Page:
Some mums may raise the question of either switching to formula feeding or combination feeding and these conversations can be challenging to deal with as Peer Supporters.  However, if you use the listening skills that you have learned and practiced to ensure that the mums does not feel judged or threatened by your questions (and allow some silence for the mum to gather her thoughts), she is more likely to feel listened to and you may have a chance to help her through a sticky patch with your knowledge and experience as a breastfeeding mum, or to support her with her decision whatever that may be.
Using open questions like - "ok, so you're thinking about using some formula, how are you feeling about that?" or "talk to me about what your thoughts are about using some formula/ switching to formula feeding"
You will need to know how to safely make up formula, should the mum decide that is what she wants to do, and support her in that decision.  The following is a guideline and includes some suggestions to help ease that decision - as it may be a very difficult one for the mum to have made.  You may also have a chance to let her know that just having some formula doesn't mean that breastfeeding is finished completely and that a combination of breastfeeding and formula is perfectly achievable should that be her decision, having understood her thought process.  By using this mum (and baby) centred approach, there is more chance that she will view the support she has received positively and will be more likely to turn to peer support with any future babies, when her decision(s) may well be very different. By using a person-centred approach you are helping to support mums and babies and 'future proof' Bf Peer Support'.
Preparing Infant Formula
  1. For the safe preparation of formula from powder:  water should be fresh for each feed and at 70-90 degrees so leave kettle for no more than 30 minutes after boiling, put water in the bottle before the powder, cool to feeding temperature (body temperature) by using cold running water if possible – care should be taken to cover the teat effectively and checking the temperature on inner part of your wrist where you should not be able to feel it.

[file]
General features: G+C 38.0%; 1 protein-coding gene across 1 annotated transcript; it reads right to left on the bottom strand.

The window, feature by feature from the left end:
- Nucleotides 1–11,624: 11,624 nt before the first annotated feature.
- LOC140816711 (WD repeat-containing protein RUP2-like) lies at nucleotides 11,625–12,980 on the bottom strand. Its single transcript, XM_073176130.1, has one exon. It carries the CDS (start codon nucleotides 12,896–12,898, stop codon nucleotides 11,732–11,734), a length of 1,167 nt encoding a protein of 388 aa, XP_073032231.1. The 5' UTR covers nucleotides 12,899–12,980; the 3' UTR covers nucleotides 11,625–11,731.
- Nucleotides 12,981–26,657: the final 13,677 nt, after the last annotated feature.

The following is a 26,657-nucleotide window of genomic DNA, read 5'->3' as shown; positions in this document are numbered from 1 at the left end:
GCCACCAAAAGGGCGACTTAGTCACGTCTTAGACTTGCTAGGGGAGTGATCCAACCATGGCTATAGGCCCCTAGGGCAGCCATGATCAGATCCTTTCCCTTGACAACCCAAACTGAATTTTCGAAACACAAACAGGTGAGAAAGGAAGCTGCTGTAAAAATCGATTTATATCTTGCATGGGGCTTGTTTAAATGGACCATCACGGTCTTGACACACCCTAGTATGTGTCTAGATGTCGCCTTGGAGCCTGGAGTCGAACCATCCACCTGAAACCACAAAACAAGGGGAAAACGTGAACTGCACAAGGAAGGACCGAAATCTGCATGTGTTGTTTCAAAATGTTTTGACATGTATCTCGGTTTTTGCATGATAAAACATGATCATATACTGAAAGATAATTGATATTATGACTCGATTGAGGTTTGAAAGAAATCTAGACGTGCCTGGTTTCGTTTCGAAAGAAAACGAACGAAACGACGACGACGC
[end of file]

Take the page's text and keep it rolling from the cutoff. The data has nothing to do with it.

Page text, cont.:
2. Any milk which states that it is suitable from birth is suitable for whole of first year, there is no need for follow-on milk, hungry baby milk, comfort milk etc. etc.
  3. Hold the baby so baby can tilt head back while bottle feeding and give eye contact, talk to baby, smile etc. while giving bottle
  4. Allow baby time to suck and pause, aim to feed little and often, this may mean that the baby may want larger or smaller amounts at different times as pauses will give their brains time to adjust to the fullness of their stomach.
  5. Try to limit the number of people who feed baby, so baby creates a close loving relationship with just one or two people
  6. Ideas for other things to do if baby unsettled (apart from offering more formula): offering a breastfeed if mixed feeding, having skin to skin, cuddling and winding, carrying in sling, baby massage, tiger in a tree (holding baby across arm with head near elbow end and tummy resting on forearm), taking baby for a walk in pram etc.  – all of these may avoid baby being overfed inappropriately

Littlemoor Breastfriends Funding

We were recently lucky enough to secure some funding from the Weymouth & Portland Borough Council's 'Working With You' fund for the Littlemoor Breastfriends group. We received £400 to be utilised for advertising and raising awareness of the group in the local area, in the hope that we can encourage mums within the Littlemoor locality to attend.

As you know, breastfeeding rates have been dropping all over Dorset and WPBC had earmarked some funding specifically for the purpose of encouraging breastfeeding in under-priviledged areas. The Council has acknowledged that support groups are a key factor in maintaining good breastfeeding rates and we are pleased that they are giving some financial backing to enable us to make more people aware of our groups and what we have to offer.

We hope to be advertising in the local area soon, so please look out for posters and leaflets and keep spreading the word!


To be volunteering as a peer supporter you MUST have an up to date DBS (formally CRB), details of which need to be held by RBM staff and/or CC Volunteer Managers. Emma and Jane are currently updating the database - please can you respond to their queries ASAP or alternatively get in touch with them if you have any concerns about your DBS.  You should not be practicing as a peer supporter without one.  Many thanks
If you would like to add anything to Real Baby Milk's Dorset Newsletter please let me know